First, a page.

Review: The Crossing

Posted: May 3, 2013 by in Books We Don't Like (2/5 single_star) Meta: Mandy Hager, Dystopian SF, Young Adult

Many years ago monstrous sun flares changed everything, and humanity was thrust back into the Dark Ages. For the natives of an island in the South Pacific and passengers on a beached cruise ship, they are the last known survivors of the subsequent apocalypse.

THE CROSSING starts out on the idyllic island of Onewere, where the teenage Maryam has been living with other girls who were Chosen from among the native population to live with the Apostles when they reach womanhood. Her whole life she’s been taught the Rules, religious teachings that are supposed to protect the people of Onewere from suffering the same fate that destroyed the rest of the world.

Maryam goes to the Holy City anticipating a Blessed life with the Apostles. Instead she finds her older ‘sisters’ from the island pregnant and unmarried working as servants for the Apostles; most of the natives subdued with a mind-numbing drink called toddy; and the main Apsotle’s son using the girls for his own pleasure–willing or not. The horrors don’t end there and Maryam begins to fear for her life.

I can tell you with certainty that I’m not the target audience for this series. For the entirety of the book I was disturbed; this coming from a woman who immensely enjoyed I DON’T WANT TO KILL YOU (EBR Review) and almost didn’t finish it. THE CROSSING (Amazon) is dark and deals with unpleasant themes–in fact I had a hard time seeing it as the YA book it’s billed as.

In a strange coincidence, during the week I was reading this book I met a witnesses for one of the Warren Jeffs trials. It was a fascinating conversation. She was open to discussing what it was like to live in a cult-like sect, where men use religion to control women for their own self-gratification. It’s disturbing stuff. Certainly being disturbing doesn’t mean it’s a topic that shouldn’t be addressed. From jail Jeffs still directs his minions to perpetuate his teachings, and women and girls continue to stuffer today–this makes the topic absolutely pertinent. So I get what Hager is trying to do and I can imagine that THE CROSSING must have been a hard story to write because of its themes. I just wish Hager could have presented the story with the finesse it deserves, instead of a contrived and clunky mess.

For starters Hager only vaguely explains how the whole thing started. I was able to suspend belief of the situation, but only until it was explained: the white people on the cruise ship set themselves up to the Onewere natives as teachers sent from God to bring the remainder of humanity back from the brink. Then I spent the rest of the book stewing on that, which pretty much ruined the story for me. I don’t understand how it could have happened. The natives have their own religion, why would they listen to foreigners on a stranded boat with no way to contact the outside world and prove their situation? Brainwashing doesn’t happen overnight.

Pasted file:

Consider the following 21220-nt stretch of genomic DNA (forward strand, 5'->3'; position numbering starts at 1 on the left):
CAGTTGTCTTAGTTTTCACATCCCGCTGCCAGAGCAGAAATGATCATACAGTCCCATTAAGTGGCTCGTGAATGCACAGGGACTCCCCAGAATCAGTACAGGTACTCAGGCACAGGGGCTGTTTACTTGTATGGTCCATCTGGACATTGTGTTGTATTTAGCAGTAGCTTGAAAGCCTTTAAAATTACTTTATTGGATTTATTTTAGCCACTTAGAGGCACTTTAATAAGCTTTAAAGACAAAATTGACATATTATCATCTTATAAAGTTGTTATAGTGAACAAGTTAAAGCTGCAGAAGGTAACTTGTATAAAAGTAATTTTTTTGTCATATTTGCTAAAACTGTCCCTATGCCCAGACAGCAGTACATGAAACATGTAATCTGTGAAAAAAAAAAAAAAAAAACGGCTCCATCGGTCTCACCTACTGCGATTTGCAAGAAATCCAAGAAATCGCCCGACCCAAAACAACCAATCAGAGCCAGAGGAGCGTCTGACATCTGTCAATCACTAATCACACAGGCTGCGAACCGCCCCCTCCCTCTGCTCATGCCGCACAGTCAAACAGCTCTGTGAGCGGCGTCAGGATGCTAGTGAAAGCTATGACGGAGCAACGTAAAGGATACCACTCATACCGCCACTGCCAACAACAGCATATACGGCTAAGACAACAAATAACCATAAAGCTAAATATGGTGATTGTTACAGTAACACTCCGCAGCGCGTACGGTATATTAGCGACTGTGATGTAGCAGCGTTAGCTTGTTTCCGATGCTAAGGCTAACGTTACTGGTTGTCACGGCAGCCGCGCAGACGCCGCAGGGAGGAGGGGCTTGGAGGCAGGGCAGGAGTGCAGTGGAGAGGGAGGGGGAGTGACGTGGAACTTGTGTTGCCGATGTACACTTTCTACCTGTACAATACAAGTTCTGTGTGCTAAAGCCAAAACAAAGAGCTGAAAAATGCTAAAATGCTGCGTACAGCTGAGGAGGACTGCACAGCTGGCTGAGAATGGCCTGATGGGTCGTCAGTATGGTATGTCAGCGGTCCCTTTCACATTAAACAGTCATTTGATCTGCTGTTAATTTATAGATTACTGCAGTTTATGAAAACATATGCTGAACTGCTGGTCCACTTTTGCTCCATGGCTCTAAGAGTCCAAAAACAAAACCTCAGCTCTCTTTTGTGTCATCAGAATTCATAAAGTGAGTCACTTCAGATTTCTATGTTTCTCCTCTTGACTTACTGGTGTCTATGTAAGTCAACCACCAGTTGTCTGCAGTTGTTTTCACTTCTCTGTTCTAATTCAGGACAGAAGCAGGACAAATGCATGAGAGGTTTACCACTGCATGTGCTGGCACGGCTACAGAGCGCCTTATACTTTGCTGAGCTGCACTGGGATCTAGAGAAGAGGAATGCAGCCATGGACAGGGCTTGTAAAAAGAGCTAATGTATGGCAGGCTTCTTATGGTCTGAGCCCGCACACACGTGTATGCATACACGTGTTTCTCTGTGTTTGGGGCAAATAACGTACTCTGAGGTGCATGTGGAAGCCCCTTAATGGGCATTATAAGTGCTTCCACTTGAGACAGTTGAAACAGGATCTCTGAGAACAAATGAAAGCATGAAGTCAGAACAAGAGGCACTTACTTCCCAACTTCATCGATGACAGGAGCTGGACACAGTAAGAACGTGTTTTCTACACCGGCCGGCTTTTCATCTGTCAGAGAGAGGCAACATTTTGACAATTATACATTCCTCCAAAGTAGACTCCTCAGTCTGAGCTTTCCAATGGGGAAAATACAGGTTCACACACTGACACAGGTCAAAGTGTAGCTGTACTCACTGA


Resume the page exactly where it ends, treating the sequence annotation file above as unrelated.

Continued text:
There are other problems with the writing, in particular the prose itself, which is awkward and stiffly formal, which doesn’t make sense considering how it’s from the PoV of a sixteen-year-old girl.  The prose is slowed down by heavy-handed metaphors and adjectives–cleaning up those alone would have helped the flow considerably. While the imagery was nice, it went overboard and draws too much attention to the flowery prose and takes away from the story itself.

If you can't get enough of dystopian YA novels, THE CROSSING is for you (I'm not sure I'd recommend it for your kids, though).

The plot moves forward well enough (despite some stumbles and circular events) through Maryam’s eyes as she witnesses first-hand the hypocrisy of the Apostles and the other whites on the ship. The reality of her situation unfolds and we can feel her horror: how can Apostles who teach from the bible of the Lamb’s love and goodness condone such wicked behavior?

Via Maryam we become attached to other characters, such as the Apostle’s sick yet good-hearted nephew Joseph, the blind but wise Hushai, the faithful Mother Elizabeth. They are all familiar characters, archetypes really, and shallow in comparison to Maryam. But I admit, I was so stuck on the darkness of the story and the contrivances (i.e., Maryam feels her life is in danger but we never see a guard until the end of the book?) that it was impossible for me to become attached to the characters and the obvious horror of their plight.

THE CROSSING was first published in New Zealand in 2010 and even won awards and accolades. While it’s a relevant topic, for me Hager’s execution makes it hard to recommend.

  • Recommended Age: 16+ for themes and drug use
  • Language: None
  • Violence: Not much, mostly just a sense of peril
  • Sex: Teenage pregnancy; on-screen attempted rapes; details of nudity

If you can’t get enough of the recent influx of dystopian YA novels, this is for you (I’m not sure I’d recommend it for your kids, though).

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